MACON, Georgia. The vast majority of car accidents occur due to human error. Drivers can be distracted by their cell phones, they can be tempted to speed to get to their destinations on time, and they can even be impacted by their emotions. Researchers have found that drivers who are emotional are actually more likely to be involved in an accident. Humans are fallible behind the wheel. According to the Stanford Center for Internet and Society, 90% of car accidents occur due to human error. This is one of the major reasons why researchers and policymakers claim that we need to use self-driving vehicles in the future. Yet, before these cars take over our roads, researchers need to first consider weaknesses in these systems. Every day, it seems, researchers are finding new weaknesses.
For example, as it stands, self-driving vehicles remain prone to major attacks. Self-driving cars rely on vision systems. These systems are essentially video feeds that tell the computer where the car is located in space. According to Wired, these vision systems remain prone to attack. In one instance, hackers were able to attach stickers to stop signs, thus rendering them invisible to vision software. This is the same thing as removing a stop sign from a busy intersection or putting a blindfold over a driver’s eyes as the driver enters an intersection.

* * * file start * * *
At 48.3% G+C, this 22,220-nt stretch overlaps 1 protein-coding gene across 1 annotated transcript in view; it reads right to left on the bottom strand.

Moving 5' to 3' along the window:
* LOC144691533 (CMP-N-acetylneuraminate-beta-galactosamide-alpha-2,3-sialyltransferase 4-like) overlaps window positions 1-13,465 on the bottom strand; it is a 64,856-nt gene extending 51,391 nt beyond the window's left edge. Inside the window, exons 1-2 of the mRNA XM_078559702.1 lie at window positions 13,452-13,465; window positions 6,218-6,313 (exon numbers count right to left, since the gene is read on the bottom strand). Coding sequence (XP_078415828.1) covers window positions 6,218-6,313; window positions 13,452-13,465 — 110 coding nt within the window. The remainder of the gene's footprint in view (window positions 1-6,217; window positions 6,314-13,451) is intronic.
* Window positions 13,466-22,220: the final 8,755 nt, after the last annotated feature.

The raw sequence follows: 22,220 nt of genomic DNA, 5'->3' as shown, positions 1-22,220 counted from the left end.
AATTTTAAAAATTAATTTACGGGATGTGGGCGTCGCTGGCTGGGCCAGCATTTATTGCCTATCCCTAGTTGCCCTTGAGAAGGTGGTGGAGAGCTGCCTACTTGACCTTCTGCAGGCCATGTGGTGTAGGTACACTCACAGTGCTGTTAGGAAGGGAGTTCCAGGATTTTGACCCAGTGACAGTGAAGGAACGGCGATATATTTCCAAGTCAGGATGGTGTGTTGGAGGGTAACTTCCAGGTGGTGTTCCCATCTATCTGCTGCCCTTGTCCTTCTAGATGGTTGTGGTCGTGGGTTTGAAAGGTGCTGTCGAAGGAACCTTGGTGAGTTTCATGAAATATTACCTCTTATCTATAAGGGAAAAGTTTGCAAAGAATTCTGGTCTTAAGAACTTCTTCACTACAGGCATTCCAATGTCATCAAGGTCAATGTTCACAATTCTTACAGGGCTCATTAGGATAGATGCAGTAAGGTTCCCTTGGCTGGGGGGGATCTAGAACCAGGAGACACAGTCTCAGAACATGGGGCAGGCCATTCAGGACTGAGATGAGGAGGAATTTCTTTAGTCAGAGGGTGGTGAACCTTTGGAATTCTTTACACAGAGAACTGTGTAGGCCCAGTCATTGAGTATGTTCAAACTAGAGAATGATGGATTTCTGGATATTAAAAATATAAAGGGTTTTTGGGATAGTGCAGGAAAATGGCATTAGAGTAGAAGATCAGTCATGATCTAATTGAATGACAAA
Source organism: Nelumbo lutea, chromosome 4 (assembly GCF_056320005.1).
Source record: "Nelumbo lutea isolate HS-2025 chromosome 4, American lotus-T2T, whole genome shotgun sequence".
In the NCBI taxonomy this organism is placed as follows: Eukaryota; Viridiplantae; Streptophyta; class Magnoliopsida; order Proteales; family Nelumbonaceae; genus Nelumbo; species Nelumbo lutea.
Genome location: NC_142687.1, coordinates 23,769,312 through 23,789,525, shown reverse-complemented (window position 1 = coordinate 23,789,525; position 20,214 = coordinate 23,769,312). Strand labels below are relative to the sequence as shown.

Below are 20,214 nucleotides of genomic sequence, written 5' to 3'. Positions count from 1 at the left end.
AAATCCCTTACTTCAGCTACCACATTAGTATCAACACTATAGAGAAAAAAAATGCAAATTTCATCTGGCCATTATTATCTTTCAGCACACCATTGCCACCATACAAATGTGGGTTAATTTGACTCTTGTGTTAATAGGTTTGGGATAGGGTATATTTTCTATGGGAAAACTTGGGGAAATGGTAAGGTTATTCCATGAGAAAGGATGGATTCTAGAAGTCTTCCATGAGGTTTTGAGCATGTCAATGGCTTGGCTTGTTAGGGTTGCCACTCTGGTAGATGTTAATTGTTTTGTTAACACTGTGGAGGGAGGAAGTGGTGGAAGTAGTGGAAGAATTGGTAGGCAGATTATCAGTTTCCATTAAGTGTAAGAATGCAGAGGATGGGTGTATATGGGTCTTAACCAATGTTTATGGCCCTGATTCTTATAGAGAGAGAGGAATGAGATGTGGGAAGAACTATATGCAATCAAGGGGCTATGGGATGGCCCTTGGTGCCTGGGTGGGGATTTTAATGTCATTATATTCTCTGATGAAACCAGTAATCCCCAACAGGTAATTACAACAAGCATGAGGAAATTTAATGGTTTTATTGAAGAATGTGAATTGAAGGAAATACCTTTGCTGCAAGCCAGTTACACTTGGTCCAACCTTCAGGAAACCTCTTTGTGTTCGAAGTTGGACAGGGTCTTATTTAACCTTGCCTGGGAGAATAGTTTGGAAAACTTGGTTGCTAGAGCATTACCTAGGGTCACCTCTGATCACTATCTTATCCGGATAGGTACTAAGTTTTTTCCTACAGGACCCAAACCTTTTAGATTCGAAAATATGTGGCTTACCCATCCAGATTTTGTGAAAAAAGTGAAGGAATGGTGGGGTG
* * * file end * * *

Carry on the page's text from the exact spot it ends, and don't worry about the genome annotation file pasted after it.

Artificial intelligence technologies are advancing every day, but along with these advancements come greater opportunities for hackers and terrorists. Researchers who are fighting to defend self-driving systems against attack are fighting an arms race. Almost as soon as new research is developed to increase security, along come new hackers determined to break the system.
Computer vision systems are difficult to protect. Even human vision can be tricked. Think of any optical illusion to which you’ve fallen victim and then imagine a hacker using something similar to trick a car into doing what the hacker wants. While it may not be as simple as this, the problem is serious enough to put limits on when and where driverless technology will be available to the public.
While fully autonomous vehicles are not available to the general public, there are certainly partially autonomous vehicles available for purchase and some are on the road. Are these subject to hacks? It isn’t clear. What can a victim do if she finds herself seriously injured by a hacked vehicle? Personal injury law is only beginning to understand the legal options that may be available to victims and their families.
Adams, Hemingway, & Wilson, L.L.P. are personal injury lawyers in Macon, Georgia who are closely watching the ways that technology is changing car accident law. While some victims may be able to make product liability claims against manufacturers, other victims may still be able to pursue a claim against the driver. Currently, drivers are required to ultimately be in control of their vehicles. If you’ve been involved in a car accident in Macon, Georgia, you may be entitled to seek damages for your injuries and other losses. Visit our firm at http://ahwllp.com/index.html to learn more about your rights.